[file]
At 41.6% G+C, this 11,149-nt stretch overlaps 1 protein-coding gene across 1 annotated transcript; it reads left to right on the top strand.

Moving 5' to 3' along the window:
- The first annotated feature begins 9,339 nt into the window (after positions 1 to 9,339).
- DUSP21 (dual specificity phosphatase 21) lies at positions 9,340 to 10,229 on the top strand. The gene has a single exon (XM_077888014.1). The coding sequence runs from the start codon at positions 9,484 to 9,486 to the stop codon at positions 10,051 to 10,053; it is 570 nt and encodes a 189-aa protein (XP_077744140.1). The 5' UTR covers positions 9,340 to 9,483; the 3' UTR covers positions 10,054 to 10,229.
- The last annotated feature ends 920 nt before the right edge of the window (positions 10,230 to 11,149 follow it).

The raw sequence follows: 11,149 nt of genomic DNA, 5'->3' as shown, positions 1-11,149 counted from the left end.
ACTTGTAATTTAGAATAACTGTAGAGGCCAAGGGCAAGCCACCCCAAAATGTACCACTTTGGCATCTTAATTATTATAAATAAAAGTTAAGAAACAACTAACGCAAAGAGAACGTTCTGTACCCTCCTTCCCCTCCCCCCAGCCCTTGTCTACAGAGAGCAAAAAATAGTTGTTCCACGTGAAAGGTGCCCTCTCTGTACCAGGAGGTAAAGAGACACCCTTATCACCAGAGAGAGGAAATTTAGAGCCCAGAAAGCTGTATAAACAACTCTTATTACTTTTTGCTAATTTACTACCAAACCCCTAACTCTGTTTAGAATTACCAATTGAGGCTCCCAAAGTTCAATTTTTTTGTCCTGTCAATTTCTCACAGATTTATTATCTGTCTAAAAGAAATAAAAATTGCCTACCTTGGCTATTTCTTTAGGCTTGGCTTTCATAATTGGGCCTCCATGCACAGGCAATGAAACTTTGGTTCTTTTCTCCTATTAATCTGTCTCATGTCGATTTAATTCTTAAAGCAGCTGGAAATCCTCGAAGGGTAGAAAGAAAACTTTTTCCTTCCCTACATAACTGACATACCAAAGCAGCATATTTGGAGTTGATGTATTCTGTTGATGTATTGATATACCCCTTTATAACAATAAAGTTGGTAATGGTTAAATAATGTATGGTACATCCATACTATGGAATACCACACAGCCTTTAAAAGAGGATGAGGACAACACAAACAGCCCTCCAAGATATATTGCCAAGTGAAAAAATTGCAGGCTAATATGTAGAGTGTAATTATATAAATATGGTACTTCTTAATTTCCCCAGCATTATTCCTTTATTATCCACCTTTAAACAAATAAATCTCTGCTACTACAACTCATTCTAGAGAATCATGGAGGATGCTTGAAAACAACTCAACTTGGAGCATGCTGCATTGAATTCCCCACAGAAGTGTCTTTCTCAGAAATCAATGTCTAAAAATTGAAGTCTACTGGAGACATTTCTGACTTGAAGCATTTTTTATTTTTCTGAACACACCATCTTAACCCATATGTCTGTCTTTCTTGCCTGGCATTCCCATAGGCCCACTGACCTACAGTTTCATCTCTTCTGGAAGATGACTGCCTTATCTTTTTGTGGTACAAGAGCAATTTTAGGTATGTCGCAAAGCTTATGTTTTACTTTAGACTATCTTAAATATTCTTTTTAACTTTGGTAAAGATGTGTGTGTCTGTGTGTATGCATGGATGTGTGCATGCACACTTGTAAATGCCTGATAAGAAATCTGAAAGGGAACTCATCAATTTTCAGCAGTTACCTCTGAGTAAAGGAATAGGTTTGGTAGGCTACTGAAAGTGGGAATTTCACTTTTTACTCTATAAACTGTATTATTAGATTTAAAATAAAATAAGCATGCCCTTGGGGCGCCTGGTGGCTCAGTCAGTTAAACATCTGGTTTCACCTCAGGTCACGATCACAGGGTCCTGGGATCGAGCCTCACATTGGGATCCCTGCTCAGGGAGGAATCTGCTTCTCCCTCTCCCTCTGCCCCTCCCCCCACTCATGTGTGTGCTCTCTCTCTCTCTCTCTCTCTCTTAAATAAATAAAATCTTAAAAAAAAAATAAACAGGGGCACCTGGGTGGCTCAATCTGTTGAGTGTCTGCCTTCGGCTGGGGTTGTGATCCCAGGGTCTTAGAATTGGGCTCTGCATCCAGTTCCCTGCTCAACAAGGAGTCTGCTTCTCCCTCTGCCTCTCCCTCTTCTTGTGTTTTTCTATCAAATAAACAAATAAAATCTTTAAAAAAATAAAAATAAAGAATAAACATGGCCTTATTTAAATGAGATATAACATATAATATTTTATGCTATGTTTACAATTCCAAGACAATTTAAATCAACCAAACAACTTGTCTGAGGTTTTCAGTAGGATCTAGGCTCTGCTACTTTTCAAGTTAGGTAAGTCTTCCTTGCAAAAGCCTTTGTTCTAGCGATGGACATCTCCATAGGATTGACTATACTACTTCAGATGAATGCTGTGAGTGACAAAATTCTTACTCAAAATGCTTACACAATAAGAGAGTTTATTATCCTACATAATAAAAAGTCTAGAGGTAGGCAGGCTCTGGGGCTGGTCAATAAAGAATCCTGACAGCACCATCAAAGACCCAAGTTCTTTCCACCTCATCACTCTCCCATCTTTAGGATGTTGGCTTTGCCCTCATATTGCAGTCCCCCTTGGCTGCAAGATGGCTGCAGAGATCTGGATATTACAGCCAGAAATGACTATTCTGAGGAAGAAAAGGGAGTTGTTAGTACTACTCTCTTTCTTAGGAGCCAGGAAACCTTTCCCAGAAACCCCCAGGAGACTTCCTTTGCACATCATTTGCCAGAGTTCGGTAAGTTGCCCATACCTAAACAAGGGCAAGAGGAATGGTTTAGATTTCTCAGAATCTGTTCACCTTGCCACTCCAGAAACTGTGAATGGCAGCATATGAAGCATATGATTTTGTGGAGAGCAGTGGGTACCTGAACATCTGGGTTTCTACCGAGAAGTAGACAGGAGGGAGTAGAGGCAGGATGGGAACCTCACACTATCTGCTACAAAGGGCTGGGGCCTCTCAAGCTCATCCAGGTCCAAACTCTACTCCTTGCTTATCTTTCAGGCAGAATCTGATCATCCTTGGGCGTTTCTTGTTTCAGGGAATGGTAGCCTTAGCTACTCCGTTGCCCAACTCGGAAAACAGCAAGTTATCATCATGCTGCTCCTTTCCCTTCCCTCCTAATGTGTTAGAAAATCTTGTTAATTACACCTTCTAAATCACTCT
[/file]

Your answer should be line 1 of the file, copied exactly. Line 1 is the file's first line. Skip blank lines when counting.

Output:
At 41.6% G+C, this 11,149-nt stretch overlaps 1 protein-coding gene across 1 annotated transcript; it reads left to right on the top strand.